The new Infiniti QX50 premium SUV became the first production car, whose body parts are made of steel with ultrahigh tensile strength of 980 MPa. Nissan plans to use such material in its future models.
This is a high-strength steel with a high level of formability. Using it makes vehicles lighter, and their forms more aerodynamic. Such cars emit less harmful gases into the atmosphere and better protect occupants.
The material was developed by Nissan jointly with Nippon Steel & Sumitomo Metal Corp, one of the world’s leading metalworking companies. Parts of complex shape are made of such steel, which are usually thinner and lighter than products made of ordinary steel.
The new steel is part of Nissan’s plan to reduce CO2 emissions in new cars by 40% by 2022 compared to 2000. The automaker wants it to make up 25% of the company’s vehicle parts by weight.. For example, in the new QX50 it it makes up 27% of the construction.
Another advantage of the new steel is that it can be subjected to cold pressing, which makes it suitable for economical mass production.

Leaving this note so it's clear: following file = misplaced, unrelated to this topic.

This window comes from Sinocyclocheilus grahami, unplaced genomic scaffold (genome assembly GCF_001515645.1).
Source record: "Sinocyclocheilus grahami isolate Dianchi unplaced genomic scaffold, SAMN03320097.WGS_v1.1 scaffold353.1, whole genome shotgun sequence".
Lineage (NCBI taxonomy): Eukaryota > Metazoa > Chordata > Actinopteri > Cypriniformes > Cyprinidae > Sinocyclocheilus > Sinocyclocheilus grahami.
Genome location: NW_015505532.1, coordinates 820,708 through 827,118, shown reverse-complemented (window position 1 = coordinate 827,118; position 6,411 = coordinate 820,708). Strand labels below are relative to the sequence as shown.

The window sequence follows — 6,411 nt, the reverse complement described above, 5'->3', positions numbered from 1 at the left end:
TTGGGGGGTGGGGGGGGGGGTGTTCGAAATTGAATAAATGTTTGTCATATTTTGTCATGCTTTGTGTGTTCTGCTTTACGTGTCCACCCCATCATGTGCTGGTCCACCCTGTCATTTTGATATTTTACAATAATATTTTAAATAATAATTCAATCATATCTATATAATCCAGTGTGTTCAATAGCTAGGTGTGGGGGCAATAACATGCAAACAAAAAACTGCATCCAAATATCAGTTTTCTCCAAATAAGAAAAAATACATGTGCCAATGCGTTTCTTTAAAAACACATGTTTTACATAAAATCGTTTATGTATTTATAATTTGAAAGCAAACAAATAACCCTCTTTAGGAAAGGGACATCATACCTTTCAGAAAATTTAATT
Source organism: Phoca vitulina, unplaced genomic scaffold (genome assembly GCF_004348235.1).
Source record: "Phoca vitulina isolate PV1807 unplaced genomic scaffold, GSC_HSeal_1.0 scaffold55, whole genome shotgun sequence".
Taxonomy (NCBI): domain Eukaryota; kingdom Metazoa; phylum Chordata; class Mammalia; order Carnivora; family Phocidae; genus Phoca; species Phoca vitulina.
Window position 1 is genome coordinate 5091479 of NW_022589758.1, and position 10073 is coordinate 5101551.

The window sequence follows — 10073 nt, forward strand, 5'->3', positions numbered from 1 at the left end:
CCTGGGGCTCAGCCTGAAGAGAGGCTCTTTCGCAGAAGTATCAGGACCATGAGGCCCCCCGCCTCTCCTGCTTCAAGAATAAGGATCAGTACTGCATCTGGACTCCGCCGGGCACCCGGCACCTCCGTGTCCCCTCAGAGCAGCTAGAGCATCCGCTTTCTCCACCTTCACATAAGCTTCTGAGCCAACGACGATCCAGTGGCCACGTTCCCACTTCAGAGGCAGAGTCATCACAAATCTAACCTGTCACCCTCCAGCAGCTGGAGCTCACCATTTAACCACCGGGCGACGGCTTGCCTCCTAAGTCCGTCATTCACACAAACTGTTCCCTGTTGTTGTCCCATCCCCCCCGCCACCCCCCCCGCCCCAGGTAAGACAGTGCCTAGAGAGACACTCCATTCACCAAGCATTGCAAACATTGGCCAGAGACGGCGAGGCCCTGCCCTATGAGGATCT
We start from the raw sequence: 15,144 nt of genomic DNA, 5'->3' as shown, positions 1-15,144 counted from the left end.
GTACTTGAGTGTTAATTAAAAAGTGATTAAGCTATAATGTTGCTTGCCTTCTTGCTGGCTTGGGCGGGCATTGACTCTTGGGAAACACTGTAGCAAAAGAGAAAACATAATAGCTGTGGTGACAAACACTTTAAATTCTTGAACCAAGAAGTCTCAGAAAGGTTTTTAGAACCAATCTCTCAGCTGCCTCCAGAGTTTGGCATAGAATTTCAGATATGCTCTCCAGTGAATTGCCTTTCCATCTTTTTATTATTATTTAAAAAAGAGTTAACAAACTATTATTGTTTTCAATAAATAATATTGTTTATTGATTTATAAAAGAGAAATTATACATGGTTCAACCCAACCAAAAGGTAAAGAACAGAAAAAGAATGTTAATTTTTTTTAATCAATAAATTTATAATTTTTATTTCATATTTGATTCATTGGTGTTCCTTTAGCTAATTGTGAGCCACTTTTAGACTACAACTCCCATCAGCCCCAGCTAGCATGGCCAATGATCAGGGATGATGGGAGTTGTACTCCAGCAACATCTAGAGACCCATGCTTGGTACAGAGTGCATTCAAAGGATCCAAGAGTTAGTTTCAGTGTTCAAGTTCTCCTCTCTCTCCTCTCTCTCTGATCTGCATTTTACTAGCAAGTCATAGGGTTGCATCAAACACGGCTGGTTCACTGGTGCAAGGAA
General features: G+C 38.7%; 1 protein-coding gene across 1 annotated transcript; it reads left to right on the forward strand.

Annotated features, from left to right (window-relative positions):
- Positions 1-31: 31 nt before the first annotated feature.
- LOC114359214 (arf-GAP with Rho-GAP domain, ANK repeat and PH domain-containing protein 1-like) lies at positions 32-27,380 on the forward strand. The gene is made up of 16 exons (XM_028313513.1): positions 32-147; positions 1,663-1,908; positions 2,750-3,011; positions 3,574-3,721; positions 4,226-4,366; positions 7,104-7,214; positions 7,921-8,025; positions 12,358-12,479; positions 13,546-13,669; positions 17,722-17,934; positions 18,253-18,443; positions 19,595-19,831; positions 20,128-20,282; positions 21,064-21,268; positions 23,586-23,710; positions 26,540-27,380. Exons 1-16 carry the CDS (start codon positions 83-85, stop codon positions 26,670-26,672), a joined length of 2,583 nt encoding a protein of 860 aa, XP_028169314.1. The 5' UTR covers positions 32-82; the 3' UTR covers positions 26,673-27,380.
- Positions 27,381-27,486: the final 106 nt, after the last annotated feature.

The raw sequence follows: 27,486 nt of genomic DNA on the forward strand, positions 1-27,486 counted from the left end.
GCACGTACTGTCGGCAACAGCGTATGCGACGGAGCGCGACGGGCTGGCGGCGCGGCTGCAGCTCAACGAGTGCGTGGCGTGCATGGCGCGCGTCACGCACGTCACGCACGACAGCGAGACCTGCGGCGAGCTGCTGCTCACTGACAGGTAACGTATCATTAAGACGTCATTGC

Nissan’s plan for a significant CO2 emissions reduction complies with the strategy of a phase-out of diesel engines from Nissan model lineup for the European market by early next decade. Compression-ignition engines produce less carbon dioxide, but they are believed to be more harmful than petrol ones, due to their levels of nitric oxide.
To reduce the overall concentration of carbon dioxide, Nissan will invest heavily in electric and hybrid vehicles. For example, the automaker is currently teaming up with Panasonic, Honda, Toyota and GS Yuasa for the initiative to market solid-state batteries.
Photo: 2019 Infiniti QX50